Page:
As someone who has been in therapy for quite some time, I feel like I have a good grasp on the similarities and differences between Psychiatrists and Psychologists. Most people will tell you the difference comes down to the fact that Psychiatrists can and do prescribe medication where as Psychologists can’t and don’t. But in reality, there are many more subtle ways that the two helping professions differ.
For me, my Psychiatry sessions go for 20 minutes. Sometimes, if I really need it, I will get 40 minute sessions. But even at their longest, my Psychiatry appointments are still shorter than a standard Psychology appointment of 50 minutes (which we always go over anyway). That is something I have noticed too. My Psychiatrist has never gone over time for me. My Psychologist does it all the time.
I am fortunate to have a Psychiatrist who bulk bills me. Not all Psychiatrists will do this but because they are medical doctors they have the option to bulk bill. Which is a blessing because those 20 minute sessions alone cost more than my 50(60) minute Psychology sessions. Another factor that makes Psychology more affordable is the 10 Medicare covered sessions. Whilst I could talk forever about how 10 isn’t enough, it is still a great start.
Session content/Questions asked
Beyond the cost and time differences, Psychology and Psychiatry sessions feel extremely different. When I am talking to my Psychiatrist I feel as though I am checking off a list. He asks me about my medication, my sleep, my diet, my exercise, each of my significant relationships; all the while looking for a sign/risk that I might be/become unwell. Sometimes this is a great and efficient way of communicating. Other times it can feel dehumanising, especially when I have something on my mind and don’t really feel like I have the space to talk about it. On the other hand, my Psychologist allows me to very much lead the discussions with what I want to talk about. Conversations feel a lot more organic and less harshly structured.
You may have gathered from above, Psychiatrists and Psychologists have a different way of viewing and understanding their clients. Whilst Psychologists may be influenced by all sorts of different theories, with many using an eclectic approach, Psychiatrists are largely driven by the biomedical model. This is important to consider when looking at what kind of professional you want to see. Do you want to be treated like a patient or a client? Or a bit of both?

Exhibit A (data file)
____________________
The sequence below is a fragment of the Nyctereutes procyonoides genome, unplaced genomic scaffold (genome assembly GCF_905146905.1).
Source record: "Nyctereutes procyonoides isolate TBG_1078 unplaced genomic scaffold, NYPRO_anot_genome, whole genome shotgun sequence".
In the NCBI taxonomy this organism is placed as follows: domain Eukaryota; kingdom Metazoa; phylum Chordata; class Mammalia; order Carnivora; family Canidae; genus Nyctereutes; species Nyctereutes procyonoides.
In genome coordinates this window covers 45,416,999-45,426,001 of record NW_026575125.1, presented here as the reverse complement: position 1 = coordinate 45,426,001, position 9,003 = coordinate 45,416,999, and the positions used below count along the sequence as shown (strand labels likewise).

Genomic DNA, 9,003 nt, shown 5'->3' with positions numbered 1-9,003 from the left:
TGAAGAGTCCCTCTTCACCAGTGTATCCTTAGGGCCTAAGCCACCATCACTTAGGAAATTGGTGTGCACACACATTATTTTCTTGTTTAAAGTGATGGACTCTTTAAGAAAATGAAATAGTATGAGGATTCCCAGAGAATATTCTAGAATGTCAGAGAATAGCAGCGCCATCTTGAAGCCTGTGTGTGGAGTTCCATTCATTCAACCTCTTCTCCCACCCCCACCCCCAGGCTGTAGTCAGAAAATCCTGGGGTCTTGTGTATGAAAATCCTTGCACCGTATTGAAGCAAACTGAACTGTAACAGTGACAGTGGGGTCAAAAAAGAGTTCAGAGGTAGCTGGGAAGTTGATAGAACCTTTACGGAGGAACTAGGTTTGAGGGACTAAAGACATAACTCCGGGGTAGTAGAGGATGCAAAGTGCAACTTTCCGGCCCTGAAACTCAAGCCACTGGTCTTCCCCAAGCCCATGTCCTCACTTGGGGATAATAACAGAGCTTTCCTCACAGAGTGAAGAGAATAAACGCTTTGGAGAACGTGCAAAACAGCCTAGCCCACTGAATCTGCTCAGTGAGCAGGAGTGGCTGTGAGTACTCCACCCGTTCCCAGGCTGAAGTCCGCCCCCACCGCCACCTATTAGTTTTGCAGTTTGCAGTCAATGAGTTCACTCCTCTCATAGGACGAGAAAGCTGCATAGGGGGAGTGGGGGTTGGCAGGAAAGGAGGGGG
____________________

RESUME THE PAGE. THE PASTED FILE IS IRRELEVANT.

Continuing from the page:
Whilst I named this blog ‘Psychiatrists Vs. Psychologists’ I think the two compliment each other quite well. At least in my particular case. If you’re anything like me, you’ll recognise the benefit of both Psychiatry and Psychology. Some days all I have the energy for is a Psychiatry appointment. I really can’t be bothered with all the deep introspection of a Psychology session. Other days, all I want is my Psychologist and I find speaking to my Psychiatrist stifling. But I know that both play their role in keeping me well.
I hope this post helped to decipher some of the nuances between Psychologists and Psychiatrists. I encourage everyone to explore their treatment and mental health options. This could even mean looking beyond mental health professionals to community based interventions and social engagement like choirs and sport. Whatever helps you feel better, keep doing it. If you haven’t found it yet, I hope this article helps to make the path a little clearer.